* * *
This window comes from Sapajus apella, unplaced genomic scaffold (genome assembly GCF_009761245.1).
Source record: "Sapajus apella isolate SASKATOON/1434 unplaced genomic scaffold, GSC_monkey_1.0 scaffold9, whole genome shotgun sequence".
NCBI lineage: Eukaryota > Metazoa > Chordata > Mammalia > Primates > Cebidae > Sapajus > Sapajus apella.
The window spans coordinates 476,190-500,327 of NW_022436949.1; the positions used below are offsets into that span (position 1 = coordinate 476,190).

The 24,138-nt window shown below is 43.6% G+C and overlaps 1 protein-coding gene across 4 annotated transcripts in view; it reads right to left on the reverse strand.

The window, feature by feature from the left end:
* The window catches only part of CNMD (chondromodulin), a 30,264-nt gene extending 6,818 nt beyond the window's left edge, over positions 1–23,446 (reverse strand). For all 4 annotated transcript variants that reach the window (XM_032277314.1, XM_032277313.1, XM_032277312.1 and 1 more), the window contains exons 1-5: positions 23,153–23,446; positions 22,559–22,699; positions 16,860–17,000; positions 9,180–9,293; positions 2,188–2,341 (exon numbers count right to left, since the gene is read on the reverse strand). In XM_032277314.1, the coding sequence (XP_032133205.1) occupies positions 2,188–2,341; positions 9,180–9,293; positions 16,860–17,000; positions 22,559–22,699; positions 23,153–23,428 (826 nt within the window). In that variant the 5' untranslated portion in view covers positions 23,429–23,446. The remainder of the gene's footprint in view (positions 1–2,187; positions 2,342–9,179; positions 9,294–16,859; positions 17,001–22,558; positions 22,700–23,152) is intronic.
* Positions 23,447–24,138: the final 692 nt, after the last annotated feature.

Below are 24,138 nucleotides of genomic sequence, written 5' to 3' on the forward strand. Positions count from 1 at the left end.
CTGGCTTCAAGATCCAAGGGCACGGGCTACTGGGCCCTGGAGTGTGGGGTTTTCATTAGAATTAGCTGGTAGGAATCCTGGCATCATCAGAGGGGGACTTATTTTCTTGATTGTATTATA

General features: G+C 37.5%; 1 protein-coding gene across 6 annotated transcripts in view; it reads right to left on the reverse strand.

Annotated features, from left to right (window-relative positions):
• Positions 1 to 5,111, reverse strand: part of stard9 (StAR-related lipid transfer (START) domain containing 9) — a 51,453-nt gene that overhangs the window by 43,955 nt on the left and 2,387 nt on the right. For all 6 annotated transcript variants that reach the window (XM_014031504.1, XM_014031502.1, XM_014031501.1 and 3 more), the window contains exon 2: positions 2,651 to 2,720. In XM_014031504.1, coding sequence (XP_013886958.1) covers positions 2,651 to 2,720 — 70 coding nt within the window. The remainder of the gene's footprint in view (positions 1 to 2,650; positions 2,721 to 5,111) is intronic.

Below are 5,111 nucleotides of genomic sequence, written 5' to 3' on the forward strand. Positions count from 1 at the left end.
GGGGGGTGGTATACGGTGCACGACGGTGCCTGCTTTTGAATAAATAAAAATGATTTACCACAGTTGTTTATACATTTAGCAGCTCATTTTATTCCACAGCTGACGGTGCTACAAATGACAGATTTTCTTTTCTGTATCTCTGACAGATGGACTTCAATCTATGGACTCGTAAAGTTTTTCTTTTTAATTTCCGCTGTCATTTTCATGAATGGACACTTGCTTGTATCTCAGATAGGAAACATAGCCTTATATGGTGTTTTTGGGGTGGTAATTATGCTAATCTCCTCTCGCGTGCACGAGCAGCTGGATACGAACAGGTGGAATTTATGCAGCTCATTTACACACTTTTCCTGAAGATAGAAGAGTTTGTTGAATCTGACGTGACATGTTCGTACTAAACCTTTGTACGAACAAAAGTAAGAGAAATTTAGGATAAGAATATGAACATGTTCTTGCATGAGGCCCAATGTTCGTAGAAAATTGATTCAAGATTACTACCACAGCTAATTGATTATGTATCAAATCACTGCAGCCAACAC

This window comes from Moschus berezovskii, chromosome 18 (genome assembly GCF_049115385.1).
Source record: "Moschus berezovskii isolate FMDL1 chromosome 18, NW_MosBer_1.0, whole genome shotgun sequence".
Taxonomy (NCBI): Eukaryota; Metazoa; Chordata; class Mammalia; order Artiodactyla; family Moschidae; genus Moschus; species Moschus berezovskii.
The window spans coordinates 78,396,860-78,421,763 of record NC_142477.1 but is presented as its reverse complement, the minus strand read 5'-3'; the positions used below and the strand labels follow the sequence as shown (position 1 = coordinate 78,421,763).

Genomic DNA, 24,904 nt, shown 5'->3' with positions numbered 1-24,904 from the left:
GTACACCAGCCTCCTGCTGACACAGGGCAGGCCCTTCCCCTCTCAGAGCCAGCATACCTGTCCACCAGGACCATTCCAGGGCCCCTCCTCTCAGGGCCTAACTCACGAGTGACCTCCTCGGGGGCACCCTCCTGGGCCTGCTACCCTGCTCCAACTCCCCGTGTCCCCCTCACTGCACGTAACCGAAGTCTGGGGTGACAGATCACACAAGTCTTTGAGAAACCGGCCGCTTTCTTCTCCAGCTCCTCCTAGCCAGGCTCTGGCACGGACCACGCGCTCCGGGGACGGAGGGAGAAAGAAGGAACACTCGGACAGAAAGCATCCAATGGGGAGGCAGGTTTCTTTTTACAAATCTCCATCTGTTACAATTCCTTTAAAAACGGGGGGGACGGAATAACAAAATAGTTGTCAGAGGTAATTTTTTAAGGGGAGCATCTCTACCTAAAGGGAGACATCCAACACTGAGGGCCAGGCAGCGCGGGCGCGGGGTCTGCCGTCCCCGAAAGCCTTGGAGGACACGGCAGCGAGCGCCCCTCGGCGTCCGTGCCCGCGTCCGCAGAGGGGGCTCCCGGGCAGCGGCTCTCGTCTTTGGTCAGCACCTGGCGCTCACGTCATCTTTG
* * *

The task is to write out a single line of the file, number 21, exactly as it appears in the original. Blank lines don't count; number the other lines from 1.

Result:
GTACACCAGCCTCCTGCTGACACAGGGCAGGCCCTTCCCCTCTCAGAGCCAGCATACCTGTCCACCAGGACCATTCCAGGGCCCCTCCTCTCAGGGCCTAACTCACGAGTGACCTCCTCGGGGGCACCCTCCTGGGCCTGCTACCCTGCTCCAACTCCCCGTGTCCCCCTCACTGCACGTAACCGAAGTCTGGGGTGACAGATCACACAAGTCTTTGAGAAACCGGCCGCTTTCTTCTCCAGCTCCTCCTAGCCAGGCTCTGGCACGGACCACGCGCTCCGGGGACGGAGGGAGAAAGAAGGAACACTCGGACAGAAAGCATCCAATGGGGAGGCAGGTTTCTTTTTACAAATCTCCATCTGTTACAATTCCTTTAAAAACGGGGGGGACGGAATAACAAAATAGTTGTCAGAGGTAATTTTTTAAGGGGAGCATCTCTACCTAAAGGGAGACATCCAACACTGAGGGCCAGGCAGCGCGGGCGCGGGGTCTGCCGTCCCCGAAAGCCTTGGAGGACACGGCAGCGAGCGCCCCTCGGCGTCCGTGCCCGCGTCCGCAGAGGGGGCTCCCGGGCAGCGGCTCTCGTCTTTGGTCAGCACCTGGCGCTCACGTCATCTTTG